Take a quick look at the group photo shown below, circa 1980, of Tamron's SP and Adaptall-2 lens lineups. Most of these lenses were introduced in 1979 although the introduction of a couple of these lenses being delayed until the following year due to protracted development. The late 1970s represents the time period during which Tamron decided not only to introduce their refined Adaptall-2 mount system, but also to introduce nearly two dozen completely new or redesigned lenses. Tamron's goals were to capture a larger segment of the consumer marketplace and to firmly establish the Tamron brand name as a sign of quality in terms of optical design and mechanical construction. The introduction of these and subsequent products during the 1980s met with great success amongst consumers. This is why we consider this time period to be Tamron's "magic" decade, as well as the defining period which assured the success of this company for years to come.
Development and tooling setup for the manufacture of these SP and Adaptall-2 lenses represented a huge financial investment. Essentially Tamron staked the future of the company based on the expertise of both their optical engineers and on their mechanical design team's ability to create reliable and robustly constructed lenses which featured very good ergonomics and which were aesthetically pleasing in appearance. Obviously, during the late 1970s when the SP and Adaptall-2 lens lines were being developed, CAD software was virtually nonexistant as a tool for mechanically designing lenses. Shown below is Tamron's drafting department where engineers and draftsmen worked together in teams to create these beautifully designed lenses.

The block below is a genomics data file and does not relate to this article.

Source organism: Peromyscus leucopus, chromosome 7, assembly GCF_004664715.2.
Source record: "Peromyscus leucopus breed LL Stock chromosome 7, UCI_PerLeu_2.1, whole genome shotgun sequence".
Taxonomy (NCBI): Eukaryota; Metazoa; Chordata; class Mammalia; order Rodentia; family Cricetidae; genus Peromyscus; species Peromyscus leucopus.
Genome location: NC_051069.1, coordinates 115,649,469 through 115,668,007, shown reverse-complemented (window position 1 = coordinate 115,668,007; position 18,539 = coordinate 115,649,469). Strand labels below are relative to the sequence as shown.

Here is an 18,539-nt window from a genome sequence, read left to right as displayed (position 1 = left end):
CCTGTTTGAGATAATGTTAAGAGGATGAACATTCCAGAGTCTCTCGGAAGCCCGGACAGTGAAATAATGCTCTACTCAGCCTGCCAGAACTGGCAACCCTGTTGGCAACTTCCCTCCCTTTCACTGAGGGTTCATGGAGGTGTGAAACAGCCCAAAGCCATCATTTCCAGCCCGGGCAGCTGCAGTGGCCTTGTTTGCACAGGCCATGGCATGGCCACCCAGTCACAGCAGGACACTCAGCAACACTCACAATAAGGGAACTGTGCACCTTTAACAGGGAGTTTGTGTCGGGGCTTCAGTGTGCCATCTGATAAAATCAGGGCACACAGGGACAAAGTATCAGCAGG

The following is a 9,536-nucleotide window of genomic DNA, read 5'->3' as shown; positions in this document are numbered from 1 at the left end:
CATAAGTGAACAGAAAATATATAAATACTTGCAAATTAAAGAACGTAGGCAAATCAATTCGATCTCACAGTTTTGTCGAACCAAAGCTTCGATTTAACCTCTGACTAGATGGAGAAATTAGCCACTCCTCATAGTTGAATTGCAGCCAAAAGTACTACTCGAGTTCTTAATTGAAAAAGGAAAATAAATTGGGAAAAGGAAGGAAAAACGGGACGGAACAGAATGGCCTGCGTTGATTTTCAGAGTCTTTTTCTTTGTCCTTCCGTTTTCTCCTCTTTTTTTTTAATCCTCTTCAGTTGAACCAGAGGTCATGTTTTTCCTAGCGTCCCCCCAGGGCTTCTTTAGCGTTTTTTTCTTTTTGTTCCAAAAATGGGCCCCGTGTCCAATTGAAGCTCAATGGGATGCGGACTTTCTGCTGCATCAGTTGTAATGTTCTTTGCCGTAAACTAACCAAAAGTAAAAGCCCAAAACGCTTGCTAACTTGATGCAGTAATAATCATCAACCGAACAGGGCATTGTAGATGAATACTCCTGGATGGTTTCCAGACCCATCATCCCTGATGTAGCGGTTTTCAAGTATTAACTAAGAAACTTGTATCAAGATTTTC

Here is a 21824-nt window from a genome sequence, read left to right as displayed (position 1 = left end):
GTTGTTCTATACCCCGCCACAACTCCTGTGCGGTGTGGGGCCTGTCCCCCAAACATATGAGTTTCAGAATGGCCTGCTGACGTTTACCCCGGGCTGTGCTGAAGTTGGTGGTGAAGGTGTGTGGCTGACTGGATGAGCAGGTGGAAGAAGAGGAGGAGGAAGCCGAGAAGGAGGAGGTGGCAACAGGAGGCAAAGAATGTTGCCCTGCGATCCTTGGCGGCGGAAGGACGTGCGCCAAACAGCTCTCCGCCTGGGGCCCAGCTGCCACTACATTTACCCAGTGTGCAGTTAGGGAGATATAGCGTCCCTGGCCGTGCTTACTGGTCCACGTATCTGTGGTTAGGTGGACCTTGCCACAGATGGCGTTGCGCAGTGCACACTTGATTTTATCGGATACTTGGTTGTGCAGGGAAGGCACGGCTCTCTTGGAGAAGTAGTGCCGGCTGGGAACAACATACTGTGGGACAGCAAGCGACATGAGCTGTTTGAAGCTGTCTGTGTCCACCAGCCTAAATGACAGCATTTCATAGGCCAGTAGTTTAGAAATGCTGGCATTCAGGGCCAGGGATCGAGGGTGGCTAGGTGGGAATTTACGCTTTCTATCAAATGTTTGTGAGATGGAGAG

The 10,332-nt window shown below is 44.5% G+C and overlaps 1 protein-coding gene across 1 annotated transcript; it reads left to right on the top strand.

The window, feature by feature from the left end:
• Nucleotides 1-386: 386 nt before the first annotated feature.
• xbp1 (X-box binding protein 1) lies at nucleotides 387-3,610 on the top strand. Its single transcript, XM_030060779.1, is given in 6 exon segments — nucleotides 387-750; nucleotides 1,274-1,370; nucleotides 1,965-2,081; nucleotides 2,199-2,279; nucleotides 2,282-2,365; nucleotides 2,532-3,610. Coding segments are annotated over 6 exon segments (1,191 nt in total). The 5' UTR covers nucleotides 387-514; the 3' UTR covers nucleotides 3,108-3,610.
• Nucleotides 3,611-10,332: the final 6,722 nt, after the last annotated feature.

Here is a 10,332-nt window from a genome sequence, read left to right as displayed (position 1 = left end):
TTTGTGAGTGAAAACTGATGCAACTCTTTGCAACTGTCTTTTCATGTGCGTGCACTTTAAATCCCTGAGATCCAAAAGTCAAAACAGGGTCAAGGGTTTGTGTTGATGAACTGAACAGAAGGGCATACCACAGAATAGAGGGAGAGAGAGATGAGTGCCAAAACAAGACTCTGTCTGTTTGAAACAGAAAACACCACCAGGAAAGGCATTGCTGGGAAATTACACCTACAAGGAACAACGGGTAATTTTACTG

A little known fact is that Tamron's founder
himself, the late Late Mr. Takeyuki Arai, had a vision for the overall
appearance and styling to be incorporated first in Tamron's Adaptall lenses and
later in Tamron's SP and Adaptall-2 lenses. Mr. Arai filed ornamental design
patents which clearly show his vision. See